The Lamb (1915 film)

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The Lamb
Signe Auen 3.jpg
Seena Owen, Douglas Fairbanks in The Lamb
Directed byW. Christy Cabanne
Screenplay byChristy Cabanne
Story byGranville Warwick
Based onThe New Henrietta
by Bronson Howard, Victor Mapes and Winchell Smith
StarringDouglas Fairbanks
Seena Owen
CinematographyWilliam E. Fildew
Distributed byTriangle Distributing
Release date
  • September 23, 1915 (1915-09-23) (New York City)
  • November 7, 1915 (1915-11-07) (Nationwide)
Running time
56 minutes
CountryUnited States
LanguageSilent
English intertitles

The Lamb is a 1915 American silent adventure comedy/Western film featuring Douglas Fairbanks in his first starring role.[1] Directed by W. Christy Cabanne, the film is based on the popular 1913 Broadway play The New Henrietta, in which Fairbanks co-starred with William H. Crane, Amelia Bingham and a very young Patricia Collinge.[2] D. W. Griffith, writing under the pseudonym Granville Barker, along with director Christy Cabanne, essentially expanded the play beyond the plush nouveau riche apartment setting of the play, and provided a western element to the story.[3] This would give Fairbanks a chance to show his physical prowess cinematically and loosen the play from what would be stage bound constraints.[4] Griffith also altered characters; Fairbanks' character's name is changed to Gerald, with his parent being his mother (Kate Toncray), whereas in the play his character was named Nick with his parent being his father played by Crane.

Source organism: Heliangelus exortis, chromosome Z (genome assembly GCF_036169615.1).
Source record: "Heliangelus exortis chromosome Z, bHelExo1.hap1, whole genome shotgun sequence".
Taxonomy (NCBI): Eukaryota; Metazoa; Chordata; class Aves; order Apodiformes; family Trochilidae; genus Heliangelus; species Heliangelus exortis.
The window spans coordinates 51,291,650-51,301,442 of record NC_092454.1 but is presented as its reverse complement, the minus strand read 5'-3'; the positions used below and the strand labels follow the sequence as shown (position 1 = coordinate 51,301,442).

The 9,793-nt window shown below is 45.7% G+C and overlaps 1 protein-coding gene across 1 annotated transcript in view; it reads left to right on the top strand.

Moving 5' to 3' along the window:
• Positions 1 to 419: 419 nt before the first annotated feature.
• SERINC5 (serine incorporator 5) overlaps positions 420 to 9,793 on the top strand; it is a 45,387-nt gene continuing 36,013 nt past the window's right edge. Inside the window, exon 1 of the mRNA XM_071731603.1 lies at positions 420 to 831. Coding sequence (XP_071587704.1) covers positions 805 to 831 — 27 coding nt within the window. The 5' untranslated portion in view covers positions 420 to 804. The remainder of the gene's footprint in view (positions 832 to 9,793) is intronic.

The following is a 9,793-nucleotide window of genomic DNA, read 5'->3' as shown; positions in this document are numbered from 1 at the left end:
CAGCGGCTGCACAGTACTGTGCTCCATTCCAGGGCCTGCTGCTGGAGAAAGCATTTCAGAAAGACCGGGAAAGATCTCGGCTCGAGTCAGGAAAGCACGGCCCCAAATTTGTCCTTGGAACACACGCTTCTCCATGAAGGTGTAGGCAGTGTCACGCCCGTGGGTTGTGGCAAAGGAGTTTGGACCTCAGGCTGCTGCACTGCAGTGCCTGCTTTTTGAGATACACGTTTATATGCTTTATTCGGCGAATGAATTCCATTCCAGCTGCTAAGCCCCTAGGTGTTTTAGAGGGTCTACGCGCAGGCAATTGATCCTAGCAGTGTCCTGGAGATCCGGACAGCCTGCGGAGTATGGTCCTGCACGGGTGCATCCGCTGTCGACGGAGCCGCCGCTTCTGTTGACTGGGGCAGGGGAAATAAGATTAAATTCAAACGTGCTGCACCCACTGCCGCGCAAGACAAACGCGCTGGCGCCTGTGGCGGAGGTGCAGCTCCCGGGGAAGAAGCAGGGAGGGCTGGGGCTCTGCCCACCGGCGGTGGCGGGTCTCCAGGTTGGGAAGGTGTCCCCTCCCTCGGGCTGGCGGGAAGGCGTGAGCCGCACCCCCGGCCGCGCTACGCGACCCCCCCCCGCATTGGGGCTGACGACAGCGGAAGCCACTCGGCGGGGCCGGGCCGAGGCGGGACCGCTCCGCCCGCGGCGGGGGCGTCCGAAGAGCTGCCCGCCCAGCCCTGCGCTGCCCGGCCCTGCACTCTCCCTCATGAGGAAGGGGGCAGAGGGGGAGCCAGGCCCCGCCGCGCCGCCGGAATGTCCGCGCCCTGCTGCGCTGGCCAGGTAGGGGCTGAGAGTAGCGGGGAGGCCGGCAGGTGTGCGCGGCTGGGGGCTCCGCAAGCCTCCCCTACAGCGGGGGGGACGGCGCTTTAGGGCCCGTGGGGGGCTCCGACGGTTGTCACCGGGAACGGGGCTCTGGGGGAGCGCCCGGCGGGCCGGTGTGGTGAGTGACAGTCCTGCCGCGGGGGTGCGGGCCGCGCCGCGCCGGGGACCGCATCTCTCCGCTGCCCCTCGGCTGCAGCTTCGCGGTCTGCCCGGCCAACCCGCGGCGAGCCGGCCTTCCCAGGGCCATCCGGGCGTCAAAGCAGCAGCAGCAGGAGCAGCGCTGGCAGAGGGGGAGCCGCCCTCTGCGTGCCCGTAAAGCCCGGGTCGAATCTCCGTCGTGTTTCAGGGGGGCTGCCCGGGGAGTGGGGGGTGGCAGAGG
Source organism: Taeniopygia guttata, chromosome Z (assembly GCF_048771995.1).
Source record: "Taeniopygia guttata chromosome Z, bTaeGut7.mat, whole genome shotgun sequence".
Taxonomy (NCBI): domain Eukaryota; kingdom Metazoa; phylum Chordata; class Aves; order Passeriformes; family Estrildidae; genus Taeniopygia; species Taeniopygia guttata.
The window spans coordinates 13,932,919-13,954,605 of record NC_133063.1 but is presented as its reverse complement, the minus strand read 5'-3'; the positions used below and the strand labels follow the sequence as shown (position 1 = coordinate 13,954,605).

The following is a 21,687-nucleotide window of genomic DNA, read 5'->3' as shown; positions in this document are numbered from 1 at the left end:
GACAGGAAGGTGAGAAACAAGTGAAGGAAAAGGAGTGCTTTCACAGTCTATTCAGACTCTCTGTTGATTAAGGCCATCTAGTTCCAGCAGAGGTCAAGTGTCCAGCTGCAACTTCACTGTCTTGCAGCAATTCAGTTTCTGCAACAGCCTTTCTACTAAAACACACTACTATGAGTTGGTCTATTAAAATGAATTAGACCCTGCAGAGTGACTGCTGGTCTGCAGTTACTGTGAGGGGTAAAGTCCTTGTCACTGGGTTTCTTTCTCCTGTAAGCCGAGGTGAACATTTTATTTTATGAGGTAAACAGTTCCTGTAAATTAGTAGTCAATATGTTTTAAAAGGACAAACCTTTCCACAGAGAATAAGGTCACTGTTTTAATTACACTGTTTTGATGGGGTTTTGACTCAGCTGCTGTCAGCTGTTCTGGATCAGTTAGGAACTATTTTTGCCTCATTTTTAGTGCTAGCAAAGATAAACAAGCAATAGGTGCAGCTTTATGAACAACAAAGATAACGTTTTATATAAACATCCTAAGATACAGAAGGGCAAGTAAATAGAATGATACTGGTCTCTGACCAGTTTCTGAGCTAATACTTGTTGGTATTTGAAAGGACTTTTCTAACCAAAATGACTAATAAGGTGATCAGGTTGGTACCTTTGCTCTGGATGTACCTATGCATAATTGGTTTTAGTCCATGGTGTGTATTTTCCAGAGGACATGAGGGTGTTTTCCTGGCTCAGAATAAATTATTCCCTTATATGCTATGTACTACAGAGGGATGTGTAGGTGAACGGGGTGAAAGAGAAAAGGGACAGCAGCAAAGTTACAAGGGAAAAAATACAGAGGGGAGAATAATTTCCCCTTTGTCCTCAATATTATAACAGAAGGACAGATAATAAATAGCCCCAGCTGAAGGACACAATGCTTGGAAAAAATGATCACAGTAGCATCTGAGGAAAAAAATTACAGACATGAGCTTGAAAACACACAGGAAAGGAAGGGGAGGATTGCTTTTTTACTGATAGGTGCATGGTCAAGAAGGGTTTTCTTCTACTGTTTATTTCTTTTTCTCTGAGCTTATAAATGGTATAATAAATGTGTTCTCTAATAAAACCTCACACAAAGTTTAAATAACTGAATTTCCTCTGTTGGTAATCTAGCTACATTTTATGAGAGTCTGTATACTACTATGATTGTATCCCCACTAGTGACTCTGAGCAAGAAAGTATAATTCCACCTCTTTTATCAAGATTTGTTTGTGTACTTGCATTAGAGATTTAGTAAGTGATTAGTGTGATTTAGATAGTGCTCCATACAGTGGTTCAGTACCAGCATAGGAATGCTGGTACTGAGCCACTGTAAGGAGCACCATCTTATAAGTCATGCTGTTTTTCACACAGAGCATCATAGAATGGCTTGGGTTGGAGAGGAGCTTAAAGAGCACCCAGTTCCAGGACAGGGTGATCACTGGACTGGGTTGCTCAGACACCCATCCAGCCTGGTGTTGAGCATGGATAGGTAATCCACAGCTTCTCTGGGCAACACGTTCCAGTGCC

A copy of The Lamb is preserved at the George Eastman House.[1]

Cast[edit]

Reception[edit]

Distributed by Triangle Film Corporation, the film premiered at the Knickerbocker Theater in New York City on September 23, 1915 along with the Keystone The Valet and The Iron Strain. The Lamb outperformed the other two features and was a hit with audiences and critics who praised Fairbanks' performance.[3]

References[edit]

  1. ^ a b The Lamb at silentera.com
  2. ^ Carson, Lionel (1915). The Stage Year Book. Stage Offices. p. 28.
  3. ^ a b Lombardi, Frederic (2013). Allan Dwan and the Rise and Decline of the Hollywood Studios. McFarland. pp. 53–54. ISBN 0-786-43485-6.
  4. ^ Basinger, Jeanine (2000). Silent Stars. Wesleyan University Press. p. 104. ISBN 0-819-56451-6.

External links[edit]